Raquel Nelson, 30, is opting for a new trial on charges relating to the 2010 death of her 4-year-old son, who died in a hit-and-run collision as the family tried to cross a Cobb County, Georgia, road.

Nelson was convicted of vehicular homicide and other charges for not using a crosswalk. The convictions carried the possibility of jail time. At the sentencing Tuesday, Judge Kathryn Tanksley gave Nelson probation, community service and the chance to opt for a new trial.

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4:19pm

Tue July 26, 2011
Capitol Coverage

Lawmakers Climb for the Cause

View from the summit of Mt. Democrat
Rep. Mark Ferrandino

Several state lawmakers hiked Mount Democrat and Mount Lincoln today, in an effort to highlight the need for repairs to the capitol dome.

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Robert Siegel is senior host of NPR's award-winning evening newsmagazine All Things Considered. With 40 years of experience working in radio news, Siegel is still at it hosting the country's most-listened-to, afternoon-drive-time news radio program and reporting on stories and happenings all over the globe. As a host, Siegel has reported from a variety of locations across Europe, the Middle East, North Africa and Asia.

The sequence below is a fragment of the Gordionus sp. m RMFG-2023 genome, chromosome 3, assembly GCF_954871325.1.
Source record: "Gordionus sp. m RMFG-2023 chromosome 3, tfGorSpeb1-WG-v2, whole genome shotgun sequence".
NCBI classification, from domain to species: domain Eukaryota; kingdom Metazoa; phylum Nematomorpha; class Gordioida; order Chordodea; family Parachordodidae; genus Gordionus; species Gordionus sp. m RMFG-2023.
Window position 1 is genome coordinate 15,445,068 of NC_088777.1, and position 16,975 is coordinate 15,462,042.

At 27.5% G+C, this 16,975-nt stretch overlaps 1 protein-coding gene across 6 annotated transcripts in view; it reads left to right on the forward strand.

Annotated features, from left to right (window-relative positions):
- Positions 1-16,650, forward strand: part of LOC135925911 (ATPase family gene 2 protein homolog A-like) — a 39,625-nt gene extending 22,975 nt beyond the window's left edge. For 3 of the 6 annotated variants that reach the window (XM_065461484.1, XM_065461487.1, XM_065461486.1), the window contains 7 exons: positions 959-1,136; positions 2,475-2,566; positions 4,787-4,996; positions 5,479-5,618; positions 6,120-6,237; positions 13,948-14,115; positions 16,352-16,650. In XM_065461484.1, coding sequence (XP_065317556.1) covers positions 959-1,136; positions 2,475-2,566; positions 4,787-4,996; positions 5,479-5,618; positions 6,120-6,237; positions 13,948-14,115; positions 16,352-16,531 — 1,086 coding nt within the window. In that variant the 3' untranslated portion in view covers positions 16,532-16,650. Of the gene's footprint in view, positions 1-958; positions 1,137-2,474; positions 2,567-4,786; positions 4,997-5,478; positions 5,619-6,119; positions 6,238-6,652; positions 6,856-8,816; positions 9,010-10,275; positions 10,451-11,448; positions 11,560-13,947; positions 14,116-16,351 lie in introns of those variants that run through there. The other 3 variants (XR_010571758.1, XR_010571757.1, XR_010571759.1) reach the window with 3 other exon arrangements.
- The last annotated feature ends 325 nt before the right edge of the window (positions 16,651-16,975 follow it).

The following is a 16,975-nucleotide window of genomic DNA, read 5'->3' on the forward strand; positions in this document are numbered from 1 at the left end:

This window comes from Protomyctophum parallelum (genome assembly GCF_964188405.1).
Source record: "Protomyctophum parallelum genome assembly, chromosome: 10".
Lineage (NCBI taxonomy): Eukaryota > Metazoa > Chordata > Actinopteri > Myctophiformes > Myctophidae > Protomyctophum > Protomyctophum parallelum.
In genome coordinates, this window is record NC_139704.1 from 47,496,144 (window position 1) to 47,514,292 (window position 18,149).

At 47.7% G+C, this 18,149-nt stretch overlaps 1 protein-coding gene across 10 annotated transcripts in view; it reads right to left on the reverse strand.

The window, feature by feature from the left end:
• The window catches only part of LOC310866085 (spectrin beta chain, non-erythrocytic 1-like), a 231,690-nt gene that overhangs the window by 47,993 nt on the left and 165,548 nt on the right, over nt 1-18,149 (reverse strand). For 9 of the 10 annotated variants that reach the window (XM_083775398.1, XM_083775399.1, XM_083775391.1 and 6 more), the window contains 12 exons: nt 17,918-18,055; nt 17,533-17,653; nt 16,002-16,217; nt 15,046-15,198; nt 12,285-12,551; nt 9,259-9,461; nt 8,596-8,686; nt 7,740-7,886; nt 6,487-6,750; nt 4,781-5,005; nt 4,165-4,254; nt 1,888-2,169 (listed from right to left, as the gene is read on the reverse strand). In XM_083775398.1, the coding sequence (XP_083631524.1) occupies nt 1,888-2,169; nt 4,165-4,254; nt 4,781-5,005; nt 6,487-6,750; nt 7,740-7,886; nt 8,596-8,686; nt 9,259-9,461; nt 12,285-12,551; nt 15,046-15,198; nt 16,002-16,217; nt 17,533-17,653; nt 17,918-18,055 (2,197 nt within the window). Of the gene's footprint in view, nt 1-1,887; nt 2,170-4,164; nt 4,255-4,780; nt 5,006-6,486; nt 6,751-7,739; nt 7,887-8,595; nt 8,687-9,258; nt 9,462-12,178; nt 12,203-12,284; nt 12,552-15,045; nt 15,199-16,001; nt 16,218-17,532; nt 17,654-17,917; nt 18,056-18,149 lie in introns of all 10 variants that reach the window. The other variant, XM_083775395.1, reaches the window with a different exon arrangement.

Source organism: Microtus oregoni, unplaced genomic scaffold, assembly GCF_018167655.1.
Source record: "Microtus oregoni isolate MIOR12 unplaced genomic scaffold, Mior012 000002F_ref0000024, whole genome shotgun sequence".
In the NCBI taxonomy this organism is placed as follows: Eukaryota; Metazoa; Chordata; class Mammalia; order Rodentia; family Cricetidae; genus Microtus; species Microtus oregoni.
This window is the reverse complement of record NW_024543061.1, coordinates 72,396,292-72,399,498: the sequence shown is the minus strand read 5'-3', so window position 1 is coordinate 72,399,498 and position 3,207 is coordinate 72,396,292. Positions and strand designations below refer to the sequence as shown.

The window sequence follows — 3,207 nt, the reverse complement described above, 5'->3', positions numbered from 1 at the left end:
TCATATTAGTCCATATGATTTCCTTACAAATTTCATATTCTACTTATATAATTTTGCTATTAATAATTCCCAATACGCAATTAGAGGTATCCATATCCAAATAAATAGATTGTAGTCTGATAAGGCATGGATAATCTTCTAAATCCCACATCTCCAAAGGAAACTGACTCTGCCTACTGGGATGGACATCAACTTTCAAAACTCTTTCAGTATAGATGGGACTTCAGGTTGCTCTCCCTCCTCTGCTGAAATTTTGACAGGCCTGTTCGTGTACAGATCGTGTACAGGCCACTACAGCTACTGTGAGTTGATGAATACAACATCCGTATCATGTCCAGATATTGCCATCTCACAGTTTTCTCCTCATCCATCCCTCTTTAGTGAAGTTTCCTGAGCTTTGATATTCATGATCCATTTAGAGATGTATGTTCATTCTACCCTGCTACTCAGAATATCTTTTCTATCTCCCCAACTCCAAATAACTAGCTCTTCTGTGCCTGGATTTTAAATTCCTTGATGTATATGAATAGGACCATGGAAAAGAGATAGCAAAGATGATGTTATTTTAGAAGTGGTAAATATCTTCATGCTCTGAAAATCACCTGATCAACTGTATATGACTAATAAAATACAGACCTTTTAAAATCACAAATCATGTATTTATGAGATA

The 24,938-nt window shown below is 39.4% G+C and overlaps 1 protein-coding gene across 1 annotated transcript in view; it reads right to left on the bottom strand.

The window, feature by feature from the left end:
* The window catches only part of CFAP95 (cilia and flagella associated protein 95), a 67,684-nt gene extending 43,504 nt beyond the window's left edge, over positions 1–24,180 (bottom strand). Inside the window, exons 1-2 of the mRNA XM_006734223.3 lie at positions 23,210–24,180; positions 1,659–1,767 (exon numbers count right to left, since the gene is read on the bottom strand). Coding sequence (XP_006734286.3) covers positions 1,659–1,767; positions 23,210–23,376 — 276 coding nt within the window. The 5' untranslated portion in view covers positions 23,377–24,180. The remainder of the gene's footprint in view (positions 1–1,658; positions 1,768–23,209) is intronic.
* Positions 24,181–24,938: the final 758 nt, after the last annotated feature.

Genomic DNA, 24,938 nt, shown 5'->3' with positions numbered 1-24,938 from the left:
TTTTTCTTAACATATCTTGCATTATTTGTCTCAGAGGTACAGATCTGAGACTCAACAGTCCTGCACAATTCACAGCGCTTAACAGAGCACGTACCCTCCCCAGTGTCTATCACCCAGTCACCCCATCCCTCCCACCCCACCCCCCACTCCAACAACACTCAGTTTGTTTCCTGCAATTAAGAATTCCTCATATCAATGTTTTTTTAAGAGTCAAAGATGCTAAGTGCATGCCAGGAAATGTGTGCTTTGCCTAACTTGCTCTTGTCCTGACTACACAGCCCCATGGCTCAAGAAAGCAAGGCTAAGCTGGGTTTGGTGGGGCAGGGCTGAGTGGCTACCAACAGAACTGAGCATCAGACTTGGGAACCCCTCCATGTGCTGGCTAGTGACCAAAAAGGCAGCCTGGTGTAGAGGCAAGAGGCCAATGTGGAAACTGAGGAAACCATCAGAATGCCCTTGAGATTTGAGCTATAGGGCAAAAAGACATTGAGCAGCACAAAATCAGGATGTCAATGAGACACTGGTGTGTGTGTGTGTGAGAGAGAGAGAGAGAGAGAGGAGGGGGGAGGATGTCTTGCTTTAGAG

3:37pm

Tue July 26, 2011
Politics

Debt Ceiling Decision Could Hamper Job Growth

Every day Congress spends bickering about the debt ceiling is a day lawmakers aren't tackling other problems. And that includes a sluggish economy that's left millions of Americans out of work.

For some in the current debate, the government's focus on budget deficits is a start toward a better economy. For others, it's a distraction from dealing with the real problems of unemployment. If lawmakers aren't careful, the deficit reduction deal could actually make the jobs picture worse.

Not Able To Focus On Anything Else

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3:32pm

Tue July 26, 2011
A Blog Supreme

Frank Foster, Jazz Saxophonist And Arranger, Has Died

American jazz saxophonist Frank Foster performs on stage circa 1981.